Science Alert. When the sun strikes an object, that object absorbs some of the infared light in the form of heat. The heat absorbed by the old Soo dock absorbed and radiated that energy to melt off the snow from the ice around it, making it very reflective.
I am not sure what caused the discoloration, but two of the walls near the door to the machine shop are stained yellow-red. I assume this had to do with the walls in relation to blowing piles of iron ore, and that the walls have been partly infused with iron oxide. Any other ideas?
The man behind the curtain watches, but doesn’t say anything. Probably the smartest one in the room.
Whoever did this: good job. You get it.
Asbestos rope isn’t something you can buy at Home Depot anymore, but it’s fire and heat resistant stuff; great for industrial work, like in a sugar mill.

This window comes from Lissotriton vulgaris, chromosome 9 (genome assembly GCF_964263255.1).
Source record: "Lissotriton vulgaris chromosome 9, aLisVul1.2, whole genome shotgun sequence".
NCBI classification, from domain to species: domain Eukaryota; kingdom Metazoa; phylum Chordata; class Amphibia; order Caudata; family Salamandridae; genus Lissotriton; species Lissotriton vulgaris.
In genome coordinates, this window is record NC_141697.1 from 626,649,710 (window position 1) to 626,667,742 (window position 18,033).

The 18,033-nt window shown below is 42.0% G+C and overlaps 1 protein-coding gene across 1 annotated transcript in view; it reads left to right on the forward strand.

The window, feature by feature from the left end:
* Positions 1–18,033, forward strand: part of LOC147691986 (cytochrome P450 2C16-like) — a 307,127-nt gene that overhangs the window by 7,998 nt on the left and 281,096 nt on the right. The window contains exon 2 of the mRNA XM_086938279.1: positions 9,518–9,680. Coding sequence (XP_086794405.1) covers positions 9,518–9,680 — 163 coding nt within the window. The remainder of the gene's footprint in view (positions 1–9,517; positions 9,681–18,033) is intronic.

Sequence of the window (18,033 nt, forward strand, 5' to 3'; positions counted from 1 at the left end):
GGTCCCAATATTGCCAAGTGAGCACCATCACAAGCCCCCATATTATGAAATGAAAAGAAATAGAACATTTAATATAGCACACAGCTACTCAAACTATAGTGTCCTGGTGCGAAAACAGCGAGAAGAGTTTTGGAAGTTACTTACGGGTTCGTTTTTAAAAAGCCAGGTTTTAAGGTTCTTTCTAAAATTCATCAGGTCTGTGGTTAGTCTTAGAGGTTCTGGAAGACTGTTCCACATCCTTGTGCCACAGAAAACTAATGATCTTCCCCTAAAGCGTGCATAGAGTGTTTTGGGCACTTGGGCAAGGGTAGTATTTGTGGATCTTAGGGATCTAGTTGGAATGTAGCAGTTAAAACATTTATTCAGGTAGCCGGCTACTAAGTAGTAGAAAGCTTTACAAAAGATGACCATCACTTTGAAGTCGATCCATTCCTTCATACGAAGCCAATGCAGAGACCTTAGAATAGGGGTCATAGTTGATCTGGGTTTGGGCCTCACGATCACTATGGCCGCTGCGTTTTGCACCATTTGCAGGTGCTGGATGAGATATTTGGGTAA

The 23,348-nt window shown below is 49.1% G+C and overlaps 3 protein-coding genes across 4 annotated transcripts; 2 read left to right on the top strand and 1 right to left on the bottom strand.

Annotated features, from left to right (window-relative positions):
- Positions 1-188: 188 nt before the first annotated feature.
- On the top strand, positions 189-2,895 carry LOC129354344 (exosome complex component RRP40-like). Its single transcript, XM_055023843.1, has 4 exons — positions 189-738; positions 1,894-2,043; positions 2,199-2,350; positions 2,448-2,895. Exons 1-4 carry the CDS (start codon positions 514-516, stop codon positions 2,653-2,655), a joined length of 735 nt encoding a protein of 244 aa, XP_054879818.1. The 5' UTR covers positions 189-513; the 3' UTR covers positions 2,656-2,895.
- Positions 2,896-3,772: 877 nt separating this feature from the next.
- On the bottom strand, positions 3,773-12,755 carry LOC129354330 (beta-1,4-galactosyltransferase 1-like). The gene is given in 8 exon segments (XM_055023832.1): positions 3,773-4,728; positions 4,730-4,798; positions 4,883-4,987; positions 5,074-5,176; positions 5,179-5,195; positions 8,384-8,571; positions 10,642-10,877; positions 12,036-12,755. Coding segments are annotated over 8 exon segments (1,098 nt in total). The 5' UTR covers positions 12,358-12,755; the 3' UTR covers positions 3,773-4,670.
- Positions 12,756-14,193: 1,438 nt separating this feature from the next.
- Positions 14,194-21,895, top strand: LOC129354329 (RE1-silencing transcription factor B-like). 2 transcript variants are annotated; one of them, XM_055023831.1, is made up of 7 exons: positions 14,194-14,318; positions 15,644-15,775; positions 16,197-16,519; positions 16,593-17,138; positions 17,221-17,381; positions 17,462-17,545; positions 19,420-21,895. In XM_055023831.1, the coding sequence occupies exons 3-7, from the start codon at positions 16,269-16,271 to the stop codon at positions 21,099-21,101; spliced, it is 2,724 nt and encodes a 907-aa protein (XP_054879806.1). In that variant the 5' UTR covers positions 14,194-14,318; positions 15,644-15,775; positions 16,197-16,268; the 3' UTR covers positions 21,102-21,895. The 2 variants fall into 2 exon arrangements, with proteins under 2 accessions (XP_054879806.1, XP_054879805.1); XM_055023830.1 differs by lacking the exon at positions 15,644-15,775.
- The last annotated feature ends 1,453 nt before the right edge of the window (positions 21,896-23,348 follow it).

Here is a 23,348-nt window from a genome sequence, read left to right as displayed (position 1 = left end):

The machine stood the Atlas missile up vertically over the blast pit, launching position, once the roof opened.
One of the underground creeks in Duluth, somewhere under the East Hillside neighborhood.
When the Mitchell project is complete, I’ll miss the textures on the face of the boiler.
It’s a straight view from the projection booth to the stage, but hell of a walk. At a fast pace, I think it would take 10 minutes to walk from this spot to the chair. Behind the curtains is a big white screen, so the theatre could be used for either stagework or moving pictures. The two projectors are set up for 3D movies right now–hence the little switch below the window–a Polaroid 3D synchronizer. Cool, huh?